Life is full of paradoxes, real and imagined. One of them is that, having living with paradoxes for however long we've lived, many of us are nonetheless surprised when introduced to a new one. Thus I fully expect that many people will be shocked when I state a paradox that besets the efforts of schools and teachers to promote genuine literacy: One of the greatest enemies of real literacy education in our schools is the systematic teaching of English grammar.
The grammar lobby has a long history. Latin grammar was the first of the Seven Liberal Arts, vanguard of the Trivium of grammar, rhetoric and dialectic. The principle that grammatical instruction is the foundation of learning was carried over whole into the teaching of the vernacular language. We still group the foundational years of formal education under the label grammar school. In 1878 Adams Sherman Hill, Boyston Professor of Rhetoric and Oratory in Harvard College, introduced his book "The Principles of Rhetoric" with this sentence: "The foundations of rhetoric rest upon grammar; for grammatical purity is a requisite of good writing."
Times, of course, have changed. We now have programmed textbooks, behavioral objectives and even computer-aided instruction. But one thing that hasn't changed enough is that students in what we now call "language arts" courses are compelled to waste much, if not all, of their time in useless exercises aimed at "learning grammar." Robert Perrin, who teaches English at Indiana State University, Terre Haute, had the experience a couple of years ago of reviewing high school composition textbooks for the state of Indiana. He complained: "I see students each year enter college unprepared to write paragraphs, let alone good essays. Instead, they have spent their time in high school plodding through exercise after exercise, labeling sentence parts and punctuating sentences in their books."
Now, relax. I'm not saying that good grammar isn't important. What I am saying is that teaching grammar as an independent subject is a silly waste of time. We all learned our basic grammar when we learned how to talk. We learned it with no formal instruction, and without the slightest awareness that we were "learning grammar," because we had to in order to be understood. When we reach the age when we can handle writing we should learn written grammar the same way we learned the grammar of speech, except by reading and writing rather than speaking and listening. Unfortunately, the magnetic pull of easy mechanical grading has attracted many schools to multiple-choice tests and the nearly ubiquitous "workbooks." The great advantage of these handy tools is that they take less of the teacher's time. Unfortunately, they are also a complete waste of time, for both teachers and students.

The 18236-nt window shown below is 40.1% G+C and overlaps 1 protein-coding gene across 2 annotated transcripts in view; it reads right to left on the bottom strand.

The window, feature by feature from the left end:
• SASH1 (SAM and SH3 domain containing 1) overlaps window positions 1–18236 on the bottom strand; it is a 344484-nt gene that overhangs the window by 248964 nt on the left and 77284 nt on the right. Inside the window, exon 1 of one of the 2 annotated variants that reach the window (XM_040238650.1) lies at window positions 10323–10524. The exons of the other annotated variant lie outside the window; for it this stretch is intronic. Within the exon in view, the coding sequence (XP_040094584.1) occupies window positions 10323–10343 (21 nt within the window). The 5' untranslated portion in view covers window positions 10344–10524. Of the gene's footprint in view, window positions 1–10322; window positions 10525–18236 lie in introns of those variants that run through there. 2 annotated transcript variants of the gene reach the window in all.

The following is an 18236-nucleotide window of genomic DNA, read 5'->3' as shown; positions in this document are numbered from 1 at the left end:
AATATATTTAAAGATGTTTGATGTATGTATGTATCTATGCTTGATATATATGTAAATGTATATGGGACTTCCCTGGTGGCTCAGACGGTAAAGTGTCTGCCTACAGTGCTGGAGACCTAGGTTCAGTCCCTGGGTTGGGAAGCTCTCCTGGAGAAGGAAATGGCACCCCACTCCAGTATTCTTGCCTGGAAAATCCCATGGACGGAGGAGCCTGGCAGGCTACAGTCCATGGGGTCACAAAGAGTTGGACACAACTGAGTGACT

'A Harmful Effect . . . '
In 1963, Richard Braddock, Richard Lloyd-Jones and Lowell Schoer reviewed all the research they could find on the modes of teaching writing and came to this conclusion: "In view of the widespread agreement of research studies based upon many types of students and teachers, the conclusion can be stated in strong and unqualified terms: The teaching of formal grammar has a negligible or, because it usually displaces some instruction and practice in composition, even a harmful effect on improvement in writing."
That, of course, was more than 20 years ago. In 1984, George Hillocks of the University of Chicago reviewed more than 500 research studies conducted in that 20-year period. He compared formal grammar with several other modes of teaching writing (e.g., free writing, models, inquiry) and concluded: "The study of traditional school grammar has no effect on raising the quality of student writing . . . In some studies a heavy emphasis on mechanics and usage . . . results in significant losses in overall quality. School boards, administrators, and teachers who impose the systematic study of traditional school grammar on their students over lengthy periods of time in the name of teaching writing do them a gross disservice that should not be tolerated by anyone concerned with the effective teaching of good writing."
California's 1985 Model Curriculum Standards for English reflect a grasp of this insight: They mention grammar and mechanics only briefly and place them in a subsidiary and instrumental role in the process of teaching writing. But the real test, of course, is what happens in the classroom. What's the story, kids? Parse any sentences this week?